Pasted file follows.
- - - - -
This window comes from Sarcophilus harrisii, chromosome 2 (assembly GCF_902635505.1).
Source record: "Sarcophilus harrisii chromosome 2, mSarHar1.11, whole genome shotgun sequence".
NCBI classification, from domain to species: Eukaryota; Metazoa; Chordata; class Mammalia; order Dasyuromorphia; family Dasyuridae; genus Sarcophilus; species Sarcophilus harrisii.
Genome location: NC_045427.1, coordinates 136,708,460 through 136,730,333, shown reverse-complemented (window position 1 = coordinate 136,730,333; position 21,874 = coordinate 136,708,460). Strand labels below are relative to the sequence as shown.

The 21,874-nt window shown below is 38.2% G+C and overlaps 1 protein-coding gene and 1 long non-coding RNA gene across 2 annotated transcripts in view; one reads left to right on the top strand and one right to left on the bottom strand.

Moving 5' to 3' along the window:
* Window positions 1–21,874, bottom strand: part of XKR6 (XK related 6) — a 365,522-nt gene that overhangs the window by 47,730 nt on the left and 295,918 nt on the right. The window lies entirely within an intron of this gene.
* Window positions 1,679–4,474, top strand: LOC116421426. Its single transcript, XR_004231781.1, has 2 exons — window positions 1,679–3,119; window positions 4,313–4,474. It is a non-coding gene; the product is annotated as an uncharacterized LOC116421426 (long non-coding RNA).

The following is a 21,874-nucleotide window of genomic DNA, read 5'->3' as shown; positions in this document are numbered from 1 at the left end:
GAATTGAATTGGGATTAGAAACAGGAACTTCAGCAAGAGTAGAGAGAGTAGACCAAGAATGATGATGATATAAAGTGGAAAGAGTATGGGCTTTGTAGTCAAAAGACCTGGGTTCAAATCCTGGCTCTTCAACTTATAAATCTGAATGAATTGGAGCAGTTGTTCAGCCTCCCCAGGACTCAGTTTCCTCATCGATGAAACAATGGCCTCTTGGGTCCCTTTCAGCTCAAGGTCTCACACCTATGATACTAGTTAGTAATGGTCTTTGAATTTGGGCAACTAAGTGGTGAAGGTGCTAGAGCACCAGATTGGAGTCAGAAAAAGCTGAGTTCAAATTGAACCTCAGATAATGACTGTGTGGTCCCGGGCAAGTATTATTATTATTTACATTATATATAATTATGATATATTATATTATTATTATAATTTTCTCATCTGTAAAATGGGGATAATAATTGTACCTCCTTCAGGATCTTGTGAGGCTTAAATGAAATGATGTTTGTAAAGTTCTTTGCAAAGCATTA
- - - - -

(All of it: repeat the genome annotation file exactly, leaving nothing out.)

This window comes from Sarcophilus harrisii, chromosome 2 (assembly GCF_902635505.1).
Source record: "Sarcophilus harrisii chromosome 2, mSarHar1.11, whole genome shotgun sequence".
NCBI classification, from domain to species: Eukaryota; Metazoa; Chordata; class Mammalia; order Dasyuromorphia; family Dasyuridae; genus Sarcophilus; species Sarcophilus harrisii.
Genome location: NC_045427.1, coordinates 136,708,460 through 136,730,333, shown reverse-complemented (window position 1 = coordinate 136,730,333; position 21,874 = coordinate 136,708,460). Strand labels below are relative to the sequence as shown.

The 21,874-nt window shown below is 38.2% G+C and overlaps 1 protein-coding gene and 1 long non-coding RNA gene across 2 annotated transcripts in view; one reads left to right on the top strand and one right to left on the bottom strand.

Moving 5' to 3' along the window:
* Window positions 1–21,874, bottom strand: part of XKR6 (XK related 6) — a 365,522-nt gene that overhangs the window by 47,730 nt on the left and 295,918 nt on the right. The window lies entirely within an intron of this gene.
* Window positions 1,679–4,474, top strand: LOC116421426. Its single transcript, XR_004231781.1, has 2 exons — window positions 1,679–3,119; window positions 4,313–4,474. It is a non-coding gene; the product is annotated as an uncharacterized LOC116421426 (long non-coding RNA).

The following is a 21,874-nucleotide window of genomic DNA, read 5'->3' as shown; positions in this document are numbered from 1 at the left end:
GAATTGAATTGGGATTAGAAACAGGAACTTCAGCAAGAGTAGAGAGAGTAGACCAAGAATGATGATGATATAAAGTGGAAAGAGTATGGGCTTTGTAGTCAAAAGACCTGGGTTCAAATCCTGGCTCTTCAACTTATAAATCTGAATGAATTGGAGCAGTTGTTCAGCCTCCCCAGGACTCAGTTTCCTCATCGATGAAACAATGGCCTCTTGGGTCCCTTTCAGCTCAAGGTCTCACACCTATGATACTAGTTAGTAATGGTCTTTGAATTTGGGCAACTAAGTGGTGAAGGTGCTAGAGCACCAGATTGGAGTCAGAAAAAGCTGAGTTCAAATTGAACCTCAGATAATGACTGTGTGGTCCCGGGCAAGTATTATTATTATTTACATTATATATAATTATGATATATTATATTATTATTATAATTTTCTCATCTGTAAAATGGGGATAATAATTGTACCTCCTTCAGGATCTTGTGAGGCTTAAATGAAATGATGTTTGTAAAGTTCTTTGCAAAGCATTA